It’s pretty important to note that law school applications didn’t rise by 20% recently because thousands of college graduates had an opportunity to watch some really exciting scenes from Law and Order, for the older matriculated students, Matlock, and decide that this was fun and exciting and they should pursue it. Applications went through the roof because young adults, who couldn’t get a job paying over 30k no matter how hard they tried, decided to continue education and hope that “stuff” clears up in a few years. That’s not to say everyone did this, but I can guarantee you that there was no “Come to Jesus” moment that happened in 2008. Or 2009. Or 2010. People applied because they had to. Not because they wanted to. Yes, there were exceptions to this. Yes, some people always wanted to be lawyers. But there’s no way you can convince me that those people were in the majority. The reality is that the people who want to be public servants, the one’s we actually NEED in this profession, aren’t going anymore, because it’s just not worth it. They can’t afford it. They made a calculation in their heads. And that’s an absolute shame. Because we don’t need a glut of decent attorneys for decent firms. We need exceptional attorneys defending the constitutional rights of individuals when state and federal budgets for courts and Legal Aid are slashed left and right across this country.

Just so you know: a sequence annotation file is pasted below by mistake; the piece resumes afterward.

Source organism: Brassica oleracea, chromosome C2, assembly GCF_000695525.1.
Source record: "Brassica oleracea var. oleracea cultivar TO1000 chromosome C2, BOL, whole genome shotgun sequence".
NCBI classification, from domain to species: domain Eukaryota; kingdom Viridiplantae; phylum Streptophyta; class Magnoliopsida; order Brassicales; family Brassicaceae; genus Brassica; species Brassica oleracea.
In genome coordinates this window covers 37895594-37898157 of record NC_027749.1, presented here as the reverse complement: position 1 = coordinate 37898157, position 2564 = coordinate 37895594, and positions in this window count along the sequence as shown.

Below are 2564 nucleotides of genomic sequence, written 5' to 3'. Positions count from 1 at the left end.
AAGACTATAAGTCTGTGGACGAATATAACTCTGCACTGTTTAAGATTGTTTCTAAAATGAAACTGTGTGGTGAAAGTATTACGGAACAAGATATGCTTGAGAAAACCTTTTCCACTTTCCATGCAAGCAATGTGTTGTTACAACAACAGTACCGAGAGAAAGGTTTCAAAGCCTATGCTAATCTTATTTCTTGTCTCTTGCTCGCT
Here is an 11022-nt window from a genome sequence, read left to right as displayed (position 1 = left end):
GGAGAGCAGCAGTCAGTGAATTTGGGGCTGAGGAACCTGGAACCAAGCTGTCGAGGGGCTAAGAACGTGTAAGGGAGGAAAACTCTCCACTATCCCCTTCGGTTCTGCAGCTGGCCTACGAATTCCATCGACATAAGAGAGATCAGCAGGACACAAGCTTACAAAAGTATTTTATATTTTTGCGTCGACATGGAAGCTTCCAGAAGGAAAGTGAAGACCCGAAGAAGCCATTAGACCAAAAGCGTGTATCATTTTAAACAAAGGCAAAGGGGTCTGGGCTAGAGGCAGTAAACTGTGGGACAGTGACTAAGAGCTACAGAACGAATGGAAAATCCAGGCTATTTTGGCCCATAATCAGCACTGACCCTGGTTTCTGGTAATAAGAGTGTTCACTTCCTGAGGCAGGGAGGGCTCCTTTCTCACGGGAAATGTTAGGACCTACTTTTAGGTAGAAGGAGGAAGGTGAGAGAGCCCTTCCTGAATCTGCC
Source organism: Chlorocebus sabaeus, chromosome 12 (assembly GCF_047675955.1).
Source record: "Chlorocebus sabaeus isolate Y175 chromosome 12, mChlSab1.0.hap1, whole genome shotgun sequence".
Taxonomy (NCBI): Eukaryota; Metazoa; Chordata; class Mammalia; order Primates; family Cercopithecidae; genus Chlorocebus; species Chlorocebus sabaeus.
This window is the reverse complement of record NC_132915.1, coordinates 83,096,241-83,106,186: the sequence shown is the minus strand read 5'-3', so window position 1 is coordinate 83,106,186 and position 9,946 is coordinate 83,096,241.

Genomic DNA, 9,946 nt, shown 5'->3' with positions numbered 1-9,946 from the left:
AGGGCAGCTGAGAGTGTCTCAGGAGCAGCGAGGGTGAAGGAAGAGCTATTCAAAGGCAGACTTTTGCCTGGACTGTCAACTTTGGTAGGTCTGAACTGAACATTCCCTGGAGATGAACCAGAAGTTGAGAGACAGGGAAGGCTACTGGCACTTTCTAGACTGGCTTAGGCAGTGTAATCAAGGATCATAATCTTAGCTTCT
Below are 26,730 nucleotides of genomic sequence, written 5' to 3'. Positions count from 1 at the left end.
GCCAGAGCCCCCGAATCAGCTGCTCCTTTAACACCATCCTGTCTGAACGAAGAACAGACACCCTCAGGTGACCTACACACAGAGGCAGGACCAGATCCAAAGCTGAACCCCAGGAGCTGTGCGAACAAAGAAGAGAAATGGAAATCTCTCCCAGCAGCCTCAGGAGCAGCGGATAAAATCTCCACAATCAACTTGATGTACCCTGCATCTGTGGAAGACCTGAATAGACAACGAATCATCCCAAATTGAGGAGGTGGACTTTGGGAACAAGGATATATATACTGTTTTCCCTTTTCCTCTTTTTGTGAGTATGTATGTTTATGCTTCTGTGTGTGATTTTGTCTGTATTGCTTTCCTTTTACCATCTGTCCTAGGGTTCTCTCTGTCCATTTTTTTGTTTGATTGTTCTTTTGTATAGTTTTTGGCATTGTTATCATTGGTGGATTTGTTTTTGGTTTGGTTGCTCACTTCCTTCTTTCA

Law School is a Business and Business’ Make Money
If you want to find a way to reform law school, then it can’t be the law schools that do the reforming. My firm earns its revenue from Bankruptcy and Real Estate work. If there was a call to lower Bankruptcy and Real Estate fees and make them standard across the board, it’s not going to be the Bankruptcy and Real Estate lawyers who answer that call. Because it’s a business. And the more we hear about how to change the way legal education is taught the less we talk about the reduction of the cost of legal education. The ABA president recently gave a speech where he blamed law students for being unemployed. He’s completely off base and ridiculously out of touch but you know what wasn’t discussed? Changing the very business of law school. And it won’t be. Which brings me to my next point:
If You Want to Change the Price of Law Schools, Cut a Year